"Of course, it gets my name out there," he added. "People may recognize it when they’re looking for books."

Stern’s dedication to nurturing writers’ voices is informed by firsthand experience. She knows how hard it can be for beginning writers to break into the field.

The wake-up call came after she wrote "Sex, Lies and Cosmetic Surgery," a book drawn from interviews with patients, nurses and physicians about a deeply personal topic.

Based on feedback from publishing professionals as well as doctors who read her manuscript, Stern was optimistic about getting her work on bookshelves through a mainstream publishing house.

"I knew I had a good book," said Stern. "I got a New York agent, and she felt the same way." Then, an unexpected plot twist.

"The story that came back was they had a lot of conversation about the book, but publishers all passed," Stern said. "They felt I didn’t have enough of an author ‘platform.’ I didn't even know what that word meant at the time."

Long story short: Brand names matter.

Stern wanted her hard work to be read, so she went the self-publishing route. She paid a print-on-demand company to publish the book as well as another one on a related topic.

A light bulb lit. "It occurred to me there’s got to be a lot of talented writers who deserve to be given a chance. And that’s what was really the catalyst for me starting Tales2Inspire," which, she added, is self-published through Amazon.

"There was a time when anything that was self-published was looked down upon," Stern said. "That’s changed. So many people have now self-published it has become a much more competitive field."

Precise figures are elusive, according to the Alliance of Independent Authors, an association for self-publishing authors headquartered in London. But there’s evidence that self-publishing is a robust and growing industry.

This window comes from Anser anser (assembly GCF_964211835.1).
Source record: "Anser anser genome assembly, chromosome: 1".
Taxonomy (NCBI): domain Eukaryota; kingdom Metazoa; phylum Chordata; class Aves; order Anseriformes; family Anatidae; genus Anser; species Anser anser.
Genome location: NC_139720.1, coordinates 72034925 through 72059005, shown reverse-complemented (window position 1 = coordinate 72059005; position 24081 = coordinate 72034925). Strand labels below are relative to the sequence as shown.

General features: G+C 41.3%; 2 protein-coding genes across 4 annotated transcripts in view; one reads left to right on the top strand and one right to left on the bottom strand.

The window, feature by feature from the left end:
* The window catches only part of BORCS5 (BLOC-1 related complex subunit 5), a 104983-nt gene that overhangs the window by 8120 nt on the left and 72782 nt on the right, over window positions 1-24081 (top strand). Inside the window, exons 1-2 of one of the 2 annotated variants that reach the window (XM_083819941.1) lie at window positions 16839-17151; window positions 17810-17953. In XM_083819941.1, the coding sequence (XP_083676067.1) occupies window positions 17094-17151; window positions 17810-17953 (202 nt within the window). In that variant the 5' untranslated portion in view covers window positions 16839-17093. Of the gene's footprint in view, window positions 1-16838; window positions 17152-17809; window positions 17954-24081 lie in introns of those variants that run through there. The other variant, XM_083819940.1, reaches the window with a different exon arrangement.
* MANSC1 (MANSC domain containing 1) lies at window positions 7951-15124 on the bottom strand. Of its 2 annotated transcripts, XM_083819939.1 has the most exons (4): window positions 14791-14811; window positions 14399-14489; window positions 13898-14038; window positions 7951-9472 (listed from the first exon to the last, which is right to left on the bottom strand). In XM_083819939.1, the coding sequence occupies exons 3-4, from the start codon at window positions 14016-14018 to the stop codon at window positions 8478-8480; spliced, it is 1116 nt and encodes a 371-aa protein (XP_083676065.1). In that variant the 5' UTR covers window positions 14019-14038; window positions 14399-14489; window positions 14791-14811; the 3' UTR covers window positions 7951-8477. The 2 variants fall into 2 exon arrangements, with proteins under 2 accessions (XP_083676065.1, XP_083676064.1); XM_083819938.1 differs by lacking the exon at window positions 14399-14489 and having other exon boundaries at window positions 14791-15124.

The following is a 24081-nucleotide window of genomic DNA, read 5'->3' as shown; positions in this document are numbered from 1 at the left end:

A growing business

Between 2012, when the group was formed, and April 2020, "author membership grew 20% year on year," said founder and co-director Orna Ross. The most recent growth rate jumped to 35%. About 40% of the alliance’s members are in the United States.

T2I contest submissions come from far-flung locales — Australia, Canada, South Africa, England, Scotland and across the United States. Stern said she typically receives more than 100 entries. In phase one of judging, she reads each story and chooses those worthy of further consideration.

In phase two of the process, selected stories are submitted anonymously for consideration by three T2I writers. They rank the stories on how much they inspire, writing skill and the use of supporting photographs and materials. Judges may also give a suggestion on how to improve the story.

"I don’t know of any writing contest where writers get that second chance," said Stern.

Drake seized an opportunity for such a do-over in her story about a personal awakening. Stern told Drake that the writing was very fine but suggested that she pump up her presence in her story. She did. She went on to be a T2I winner.

"In her critiques, Lois is kind and nonjudgmental, but shoots from the hip and hits target," said Drake, who has had three essays published in T2I books.

For Stern, who’s married to her college sweetheart (she attended Barnard College; he went to Columbia University) and has two sons and four grandchildren, T2I feels like an extension of teaching, a career she loved.

"I sort of wasn’t ready to retire," she said. "I was very ambivalent. One of my colleagues said, ‘You have a lot of interests. Just relax, something’s going to fall into place for you.’"

And it has. Word by word. Author by author. Tale by tale. Inspiration by inspiration.

"It’s rewarding," she said. "It fulfills a need in me."

To learn more about Lois W. Stern's Tales2Inspire contest and books, visit